Bruneians are proud to have the world’s oldest reigning monarchy and centuries of royal heritage. At the helm of the only remaining Malay Islamic Monarchy in the world, the Sultan of Brunei comes from a family line that dates back over 600 years to 1405 when the first Sultan ascended the throne, founding a dynasty of which the current Sultan, His Majesty Sultan Haji Hassanal Bolkiah, is the 29th ruler.
The early history of the nation’s unique monarchy can be pieced together from accounts taken from Chinese, Javanese and local Bruneian records. The first ruler, Sultan Muhammad Shah, known as Awang Alak Betatar, is said to be responsible for introducing Islam to Brunei, forever altering the course of the nation’s history and cultural landscape.
The second ruler was Sultan Ahmad, followed by a third Arab Sultan, Sharif Ali, considered to be a descendant of the Prophet Mohammad. Also known as Sultan Berkat, he married the daughter of Sultan Ahmad and consolidated the monarchy with the Islamic faith. Following him was Sultan Sulaiman, who was succeeded by the most renowned ruler in Brunei’s early history, Sultan Bolkiah. Under the rule of Sultan Bolkiah, Brunei began to expand into an empire, with territorial holdings that would eventually encompass the island of Borneo and parts of the Philippines.
Brunei’s golden age centred on the reign of two remarkable rulers, Sultan Bolkiah and Sultan Hassan. Under their rule, Brunei’s Royal Court developed a splendour rivalling that of any other monarchy in the world, and the territorial and cultural influence of the country reached its peak. Visitors today can still marvel at the dignity of Brunei’s Golden Age as a great deal of historic relics from the era have been carefully preserved.
In 1888, Brunei became a British protectorate and in 1906, the British Residential System was introduced. Brunei was eventually granted internal self-government, and Sultan Omar Ali Saifuddien promulgated the nation’s new Constitution on 29 September 1959.
In 1967, the current Sultan, His Majesty Sultan Haji Hassanal Bolkiah Mu’izzaddin Waddaulah was made the 29th ruler of Brunei Darussalam, leading the nation achieving its independence in 1984. The Sultan declared Negara Brunei Darussalam (“Brunei, The Abode of Peace”) as a sovereign, democratic and independent Malay Muslim Monarchy (Melayu Islam Beraja) which would be administered according to the teachings of Islam.
Stretching the full length of Brunei’s coastline is a pristine, sun-drenched ribbon of sand caressed by the South China Sea. Take your pick from one of Brunei’s many undiscovered beaches:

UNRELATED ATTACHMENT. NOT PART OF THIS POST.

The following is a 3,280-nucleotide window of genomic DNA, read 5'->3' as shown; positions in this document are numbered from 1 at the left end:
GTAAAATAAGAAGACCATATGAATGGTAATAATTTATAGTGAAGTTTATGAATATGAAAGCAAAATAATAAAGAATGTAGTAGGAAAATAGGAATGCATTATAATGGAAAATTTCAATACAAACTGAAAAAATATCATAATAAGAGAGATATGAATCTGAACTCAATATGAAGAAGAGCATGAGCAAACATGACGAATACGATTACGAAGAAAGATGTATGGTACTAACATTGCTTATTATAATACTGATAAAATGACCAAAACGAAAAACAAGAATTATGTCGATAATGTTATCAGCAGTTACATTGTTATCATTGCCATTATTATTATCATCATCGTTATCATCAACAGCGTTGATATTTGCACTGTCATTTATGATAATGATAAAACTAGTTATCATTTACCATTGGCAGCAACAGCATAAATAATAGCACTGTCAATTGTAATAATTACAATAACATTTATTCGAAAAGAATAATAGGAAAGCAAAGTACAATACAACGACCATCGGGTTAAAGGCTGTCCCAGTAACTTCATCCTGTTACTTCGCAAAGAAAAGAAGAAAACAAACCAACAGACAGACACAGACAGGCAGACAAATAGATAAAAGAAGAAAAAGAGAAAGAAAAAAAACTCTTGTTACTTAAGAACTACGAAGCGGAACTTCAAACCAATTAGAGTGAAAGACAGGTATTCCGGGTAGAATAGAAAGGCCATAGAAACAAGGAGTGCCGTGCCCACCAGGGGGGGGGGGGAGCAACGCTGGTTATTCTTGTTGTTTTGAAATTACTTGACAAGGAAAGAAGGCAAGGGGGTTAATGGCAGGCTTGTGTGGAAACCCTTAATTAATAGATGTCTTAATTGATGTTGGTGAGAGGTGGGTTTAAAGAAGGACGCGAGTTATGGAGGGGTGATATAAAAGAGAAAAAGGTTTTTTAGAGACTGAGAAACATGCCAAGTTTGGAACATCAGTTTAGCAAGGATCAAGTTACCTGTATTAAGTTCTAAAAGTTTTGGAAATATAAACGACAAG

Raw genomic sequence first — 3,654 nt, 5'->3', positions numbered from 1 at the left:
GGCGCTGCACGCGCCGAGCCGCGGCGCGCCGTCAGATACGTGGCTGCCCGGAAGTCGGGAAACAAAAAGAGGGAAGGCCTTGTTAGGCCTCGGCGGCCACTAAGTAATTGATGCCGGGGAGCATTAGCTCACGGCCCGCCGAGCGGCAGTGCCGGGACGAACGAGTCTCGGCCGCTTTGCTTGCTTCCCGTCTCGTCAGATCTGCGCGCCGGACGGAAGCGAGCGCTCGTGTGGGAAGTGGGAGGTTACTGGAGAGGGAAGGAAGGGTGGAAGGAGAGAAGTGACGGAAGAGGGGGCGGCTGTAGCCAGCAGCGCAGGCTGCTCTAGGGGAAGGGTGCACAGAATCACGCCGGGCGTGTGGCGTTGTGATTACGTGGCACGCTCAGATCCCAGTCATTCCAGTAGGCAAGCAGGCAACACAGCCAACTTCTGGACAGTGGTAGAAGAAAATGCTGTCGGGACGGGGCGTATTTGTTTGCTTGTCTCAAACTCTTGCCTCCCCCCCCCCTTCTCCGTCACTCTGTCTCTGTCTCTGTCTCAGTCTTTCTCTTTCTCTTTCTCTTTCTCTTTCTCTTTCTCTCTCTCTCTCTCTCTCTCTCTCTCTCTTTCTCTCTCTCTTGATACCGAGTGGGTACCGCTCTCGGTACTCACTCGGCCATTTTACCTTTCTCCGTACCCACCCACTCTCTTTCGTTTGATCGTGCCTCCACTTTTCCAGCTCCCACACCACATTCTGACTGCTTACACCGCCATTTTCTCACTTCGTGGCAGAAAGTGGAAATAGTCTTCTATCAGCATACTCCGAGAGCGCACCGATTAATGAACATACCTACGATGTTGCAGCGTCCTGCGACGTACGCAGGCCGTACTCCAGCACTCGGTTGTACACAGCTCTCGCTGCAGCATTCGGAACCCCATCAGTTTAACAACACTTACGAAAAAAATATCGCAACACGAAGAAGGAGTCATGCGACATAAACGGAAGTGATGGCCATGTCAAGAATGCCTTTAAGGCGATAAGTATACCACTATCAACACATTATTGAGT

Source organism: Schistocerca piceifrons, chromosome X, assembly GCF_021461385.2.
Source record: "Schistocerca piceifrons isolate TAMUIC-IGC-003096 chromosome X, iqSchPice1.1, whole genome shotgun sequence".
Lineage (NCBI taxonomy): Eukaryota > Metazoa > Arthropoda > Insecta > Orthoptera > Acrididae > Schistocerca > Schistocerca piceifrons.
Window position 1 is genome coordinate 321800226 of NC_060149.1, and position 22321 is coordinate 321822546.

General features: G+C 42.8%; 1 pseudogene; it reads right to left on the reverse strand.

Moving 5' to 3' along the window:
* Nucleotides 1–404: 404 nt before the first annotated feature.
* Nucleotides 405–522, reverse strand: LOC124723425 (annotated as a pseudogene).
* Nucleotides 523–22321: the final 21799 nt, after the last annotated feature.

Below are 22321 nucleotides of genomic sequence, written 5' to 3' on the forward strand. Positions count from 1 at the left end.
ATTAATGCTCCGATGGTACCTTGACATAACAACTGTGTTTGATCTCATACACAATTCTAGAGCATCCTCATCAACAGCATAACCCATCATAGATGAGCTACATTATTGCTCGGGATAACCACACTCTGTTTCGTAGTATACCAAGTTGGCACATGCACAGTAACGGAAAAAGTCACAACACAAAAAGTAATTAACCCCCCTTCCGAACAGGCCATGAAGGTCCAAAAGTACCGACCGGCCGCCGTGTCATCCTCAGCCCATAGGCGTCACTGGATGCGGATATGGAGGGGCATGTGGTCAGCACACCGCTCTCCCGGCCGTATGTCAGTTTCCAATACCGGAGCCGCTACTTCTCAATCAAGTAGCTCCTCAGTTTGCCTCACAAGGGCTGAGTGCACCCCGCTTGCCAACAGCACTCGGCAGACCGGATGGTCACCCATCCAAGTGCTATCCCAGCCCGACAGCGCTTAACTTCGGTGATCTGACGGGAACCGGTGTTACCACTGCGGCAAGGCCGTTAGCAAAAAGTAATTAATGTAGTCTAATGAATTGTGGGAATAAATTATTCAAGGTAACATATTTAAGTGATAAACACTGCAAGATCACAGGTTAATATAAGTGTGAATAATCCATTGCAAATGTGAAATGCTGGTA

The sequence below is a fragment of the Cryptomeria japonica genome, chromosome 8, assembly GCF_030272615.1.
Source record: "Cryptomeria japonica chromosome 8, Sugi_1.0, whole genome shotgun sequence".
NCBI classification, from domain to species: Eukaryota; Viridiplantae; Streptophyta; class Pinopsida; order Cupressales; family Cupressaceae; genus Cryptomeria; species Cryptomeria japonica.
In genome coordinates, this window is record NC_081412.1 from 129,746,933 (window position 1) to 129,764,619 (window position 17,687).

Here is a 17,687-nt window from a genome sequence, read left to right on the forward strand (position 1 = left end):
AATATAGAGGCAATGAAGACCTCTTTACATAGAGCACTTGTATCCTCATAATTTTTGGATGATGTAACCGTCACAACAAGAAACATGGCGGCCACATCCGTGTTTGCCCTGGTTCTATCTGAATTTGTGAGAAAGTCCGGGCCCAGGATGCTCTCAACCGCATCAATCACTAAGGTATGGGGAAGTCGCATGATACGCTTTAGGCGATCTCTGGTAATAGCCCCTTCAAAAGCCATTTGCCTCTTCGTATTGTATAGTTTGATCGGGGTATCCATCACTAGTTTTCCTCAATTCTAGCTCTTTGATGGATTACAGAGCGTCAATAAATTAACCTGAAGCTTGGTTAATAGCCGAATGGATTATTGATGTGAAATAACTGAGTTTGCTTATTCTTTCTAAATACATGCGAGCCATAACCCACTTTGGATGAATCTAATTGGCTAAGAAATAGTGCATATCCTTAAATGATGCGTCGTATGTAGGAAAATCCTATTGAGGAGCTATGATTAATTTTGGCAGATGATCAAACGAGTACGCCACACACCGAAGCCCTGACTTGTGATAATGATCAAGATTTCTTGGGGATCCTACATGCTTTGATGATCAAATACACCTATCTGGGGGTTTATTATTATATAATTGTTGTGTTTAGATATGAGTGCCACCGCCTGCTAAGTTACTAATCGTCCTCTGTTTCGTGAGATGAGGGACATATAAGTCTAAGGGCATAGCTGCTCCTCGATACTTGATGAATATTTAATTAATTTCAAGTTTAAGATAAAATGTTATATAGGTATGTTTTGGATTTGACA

Less than 27km from Bandar Seri Begawan’s town centre, Muara Beach’s long, quiet esplanade invites leisurely strolling and is an ideal destination for a family outing. Amenities here include a well-equipped picnic area, a children’s playground, changing and toilet facilities, as well as weekend food and drink stalls.
Near the Jalan Meragang junction off the highway to Muara lies Meragang Beach — sometimes called Crocodile Beach. Despite the name, you’ll encounter no such creature along this peaceful, unspoilt stretch of sand — only a warm sea breeze, a brilliant sunset or a double rainbow.
A mere 10-minute drive from Muara, lively Serasa Beach is a haven for water sports enthusiasts. The Serasa Watersports Complex provides comprehensive facilities for sporting and recreational activities that are up to international competition level standards, including jet skiing, kayaking, windsurfing, regatta sailing, power boat racing, aqua sports training and water skiing.
Pantai Seri Kenangan Beach
Literally the unforgettable beach, this scenic locale is a popular recreation spot located at Kuala Tutong. Here, the beauty of the beach is enhanced by a narrow strip of land with the South China Sea on one side and the Tutong River on the other. The beach is a five minute drive from Tutong town and is a lovely spot for picnics, fishing and swimming.
For those who prefer a day of sun and sand while in Belait, Lumut Beach beckons. Located about 100km from Seria’s town centre, it offers complete facilities for picnicking, jogging and family outings. Added features here are the huts and shelters especially designed for visitor relaxation.
From mountain biking, whitewater rafting, rock climbing, sport fishing, wreck and reef diving in the South China Sea, to jungle hiking on well-maintained trails, the ecotourism and adventure options in Brunei are endless.
Enjoy the thrill of riding a local longboat up the rapids to the nation’s various national parks scattered throughout the nation’s four districts. Learn to raft — whether whitewater or on a tranquil jungle river, rafting in Brunei can be a fun experience for all ages, beginners and experienced enthusiasts alike.
An overnight tour allows visitors to truly experience Brunei’s pristine rainforests up close, with more time to relax and enjoy the surroundings. Sunset and sunrise are when the jungle really comes to life. Hiking and camping are an unparalleled way to enjoy the early morning misty rivers, soaring birds and the noise of wildlife waking to the morning light.
At the Temburong National Park, a two-night tour offers visitors the opportunity to tailor their own personalised itinerary of venues and activities. Visitors wishing to explore the jungle wilderness may opt to spend their two nights deep in the National Park, while those looking to experience Temburong’s indigenous lifestyle attractions may choose one night at either the Bangar Lodge or Rainforest Lodge and one night at the National Park. While in the park, you’ll be immersed in the jungle sounds, smells, and the awe-inspiring feel of total remoteness. Walk in the rainforest canopy at dawn or sunset for a once-in-a-lifetime view of the earth in its purest form. Return to the comforts of the capital after an adrenalin-rush of rafting down the Temburong River.